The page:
Initial version by Dario Andres (2010-03). Corrections by Lydia Pintscher
All this guide is based on my own experience (approximately 2 years) on the KDE bug tracker.
It may not work for you ;)
- Be polite: when you need to request information or feedback be clear and polite, and you will get more information in less time.
Often Bugzilla is a place which involves discussions (about implementations, or even about contributors). Try to be concise and polite, respecting the others position while describing your own.
- Don't try to do too many things at the same time; otherwise you will end up with a headache.
If you are not familiar with the Bugzilla (KDE bug tracker system) interface, you may find this guide useful: Quick Introduction to Bugzilla
About getting permissions to work in the bug tracker
Manpower is always needed in a bug tracker, but as any action taken on it may be potentially destructive to other people's work; or it may end up messing things up (and consuming the developers' or other triager's time) the tracker requires special permissions to perform changes in bug reports.
If you want to work in the bug tracker you need to prove that you know what you are doing.
Initially you will ask for support on #kde-bugs (on IRC) and add comments in the bug report (so other people will see and check them, perform the needed actions, and evaluate your work)
|adding comments in the bug report is allowed for every user|
Getting Started: Find what to work on (Different Approaches)
You could use different techniques or approaches to triage the reports according to your current mood or the amount of work you want to do for example.
Note: The two following techniques are complementary.
Check all the bug reports of the day
In this technique you check all the bug reports (of all the products) which were filed today (or some days ago).
You can focus on crash, normal or wish reports individually (recommended) or all of them together.
- You get a complete view of all the reports
- You can easily recognize possible duplicates if the report titles are appropriate
- You can choose any report
- You can quickly clean the bugs that were filed recently (keeping them from rotting)
- You can get quick feedback from the reporter
Not so Good:
- You don't focus on one product
- You may not pay too much attention to every report, as you are triaging different kinds of reports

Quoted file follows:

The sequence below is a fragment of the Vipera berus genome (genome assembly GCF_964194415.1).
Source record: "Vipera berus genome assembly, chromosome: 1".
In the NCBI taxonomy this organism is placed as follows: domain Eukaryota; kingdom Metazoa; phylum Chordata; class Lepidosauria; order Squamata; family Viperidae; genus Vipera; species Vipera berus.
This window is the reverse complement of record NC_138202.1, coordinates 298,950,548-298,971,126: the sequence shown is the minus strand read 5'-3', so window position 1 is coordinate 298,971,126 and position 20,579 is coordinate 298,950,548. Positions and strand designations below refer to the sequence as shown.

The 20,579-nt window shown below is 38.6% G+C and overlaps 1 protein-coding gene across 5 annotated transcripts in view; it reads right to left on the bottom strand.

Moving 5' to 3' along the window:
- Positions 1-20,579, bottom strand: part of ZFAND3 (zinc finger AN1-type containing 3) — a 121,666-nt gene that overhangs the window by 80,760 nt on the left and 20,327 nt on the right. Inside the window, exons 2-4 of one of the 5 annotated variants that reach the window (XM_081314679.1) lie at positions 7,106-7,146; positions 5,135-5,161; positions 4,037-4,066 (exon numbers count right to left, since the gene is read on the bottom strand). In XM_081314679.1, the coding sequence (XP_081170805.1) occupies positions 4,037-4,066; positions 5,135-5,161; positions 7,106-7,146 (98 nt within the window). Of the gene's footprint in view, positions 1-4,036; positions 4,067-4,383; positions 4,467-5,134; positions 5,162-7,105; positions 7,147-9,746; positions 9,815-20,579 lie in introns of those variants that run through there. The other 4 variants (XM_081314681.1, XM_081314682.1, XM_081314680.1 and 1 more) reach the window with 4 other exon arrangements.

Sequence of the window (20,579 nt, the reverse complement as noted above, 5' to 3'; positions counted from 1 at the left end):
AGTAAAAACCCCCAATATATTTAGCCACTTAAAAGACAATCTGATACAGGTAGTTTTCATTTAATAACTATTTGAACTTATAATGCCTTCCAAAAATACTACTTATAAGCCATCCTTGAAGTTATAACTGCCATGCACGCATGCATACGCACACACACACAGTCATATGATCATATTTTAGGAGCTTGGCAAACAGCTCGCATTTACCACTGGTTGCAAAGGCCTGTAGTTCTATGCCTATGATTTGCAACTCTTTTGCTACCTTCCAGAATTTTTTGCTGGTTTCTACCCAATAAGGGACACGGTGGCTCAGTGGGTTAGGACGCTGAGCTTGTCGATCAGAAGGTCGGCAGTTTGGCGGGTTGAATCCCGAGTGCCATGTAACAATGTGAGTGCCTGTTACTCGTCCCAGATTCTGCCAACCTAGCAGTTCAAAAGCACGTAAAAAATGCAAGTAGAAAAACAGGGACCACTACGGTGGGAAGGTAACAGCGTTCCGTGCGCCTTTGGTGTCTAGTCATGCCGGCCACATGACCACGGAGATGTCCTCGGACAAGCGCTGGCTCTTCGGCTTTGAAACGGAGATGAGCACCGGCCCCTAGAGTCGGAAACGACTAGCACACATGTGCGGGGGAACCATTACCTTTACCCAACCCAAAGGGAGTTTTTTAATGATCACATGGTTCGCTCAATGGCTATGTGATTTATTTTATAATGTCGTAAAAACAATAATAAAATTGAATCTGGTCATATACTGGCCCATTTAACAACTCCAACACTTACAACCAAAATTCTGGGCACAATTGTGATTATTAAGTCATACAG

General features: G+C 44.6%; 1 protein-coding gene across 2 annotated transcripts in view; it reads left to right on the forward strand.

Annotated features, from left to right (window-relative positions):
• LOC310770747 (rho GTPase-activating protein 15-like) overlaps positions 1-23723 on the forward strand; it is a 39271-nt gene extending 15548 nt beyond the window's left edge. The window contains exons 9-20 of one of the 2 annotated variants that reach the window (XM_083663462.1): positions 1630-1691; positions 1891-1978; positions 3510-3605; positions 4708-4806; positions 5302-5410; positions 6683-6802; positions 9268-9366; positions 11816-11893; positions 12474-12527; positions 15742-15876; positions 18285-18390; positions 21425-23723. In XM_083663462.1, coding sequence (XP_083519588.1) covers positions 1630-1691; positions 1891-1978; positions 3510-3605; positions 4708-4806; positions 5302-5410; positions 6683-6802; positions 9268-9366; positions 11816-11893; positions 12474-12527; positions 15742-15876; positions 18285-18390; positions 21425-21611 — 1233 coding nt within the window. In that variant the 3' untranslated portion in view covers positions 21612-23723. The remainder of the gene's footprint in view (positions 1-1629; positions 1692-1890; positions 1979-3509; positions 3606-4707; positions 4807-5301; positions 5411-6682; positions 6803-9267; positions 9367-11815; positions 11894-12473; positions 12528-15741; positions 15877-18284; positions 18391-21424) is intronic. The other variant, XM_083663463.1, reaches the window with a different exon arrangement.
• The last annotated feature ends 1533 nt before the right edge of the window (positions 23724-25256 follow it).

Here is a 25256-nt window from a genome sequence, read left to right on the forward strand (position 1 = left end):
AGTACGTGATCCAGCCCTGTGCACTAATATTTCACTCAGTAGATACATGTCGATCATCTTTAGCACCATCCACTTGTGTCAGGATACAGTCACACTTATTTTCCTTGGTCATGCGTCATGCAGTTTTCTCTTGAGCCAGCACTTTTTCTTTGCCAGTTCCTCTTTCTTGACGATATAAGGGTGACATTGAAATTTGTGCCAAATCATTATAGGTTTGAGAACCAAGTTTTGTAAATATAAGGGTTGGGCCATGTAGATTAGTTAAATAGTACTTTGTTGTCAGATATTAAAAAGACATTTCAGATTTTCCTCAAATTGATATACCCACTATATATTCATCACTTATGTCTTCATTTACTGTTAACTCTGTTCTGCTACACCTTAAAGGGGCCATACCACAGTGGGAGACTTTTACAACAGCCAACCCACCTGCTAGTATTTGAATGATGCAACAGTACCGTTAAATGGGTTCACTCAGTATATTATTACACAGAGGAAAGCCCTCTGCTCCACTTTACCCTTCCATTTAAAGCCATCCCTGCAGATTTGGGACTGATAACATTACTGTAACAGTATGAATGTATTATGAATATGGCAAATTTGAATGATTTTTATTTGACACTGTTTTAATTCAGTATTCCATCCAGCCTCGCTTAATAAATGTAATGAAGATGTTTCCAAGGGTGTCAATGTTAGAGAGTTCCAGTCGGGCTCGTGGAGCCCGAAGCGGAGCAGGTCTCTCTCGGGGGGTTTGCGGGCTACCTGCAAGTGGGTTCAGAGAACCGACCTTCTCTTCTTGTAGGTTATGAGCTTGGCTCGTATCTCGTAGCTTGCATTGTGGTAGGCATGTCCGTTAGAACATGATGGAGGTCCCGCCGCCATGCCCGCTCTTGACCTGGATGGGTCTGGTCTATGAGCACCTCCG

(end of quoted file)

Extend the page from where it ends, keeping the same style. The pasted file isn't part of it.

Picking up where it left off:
- You need a lot of attention to handle the different reports (at the ~same~ time)
This technique could be used every week (or every day)
Bugzilla Links (TODO)
- All the bugs (any type) reported today or the last week
- All the crashes reported today or the last week
- All the normal bugs reported today or the last week
- All the feature requests reported today or the last week
Check bug reports of a product over a period of time
Choose a product (application or library). Then choose a period of time like 1 month or 1 or 2 years (or "from the beginning of the current year"). You can also choose which kind of reports you want to handle.
This technique is useful to audit old bugs or perform a deep clean (in case that the bugs weren't triaged on a daily basis previously).
- You focus only on one product / topic, so you don't need to pay too much attention (pay attention anyways!)
Not so Good:
- The reports of the other application may rot if they aren't checked
- You may not get feedback if the report is too old or the reporter is not accessible anymore
You can also filter out results (and be even more focused) if you select a custom component inside the product (a subsection of the application).
This technique could be used two times a month.
Bugzilla Links (ToDo)
- Template search for all the reports of any status, since 2008: any kind of report, crashes, normal bugs, feature requests
- Template search for all the open reports, since 2008: any kind of report, crashes, normal bugs, feature requests
Workflow of the bug triaging activity
Handling reports: What to do with a bug report
Trying to reproduce the bugs
Getting bug triaging support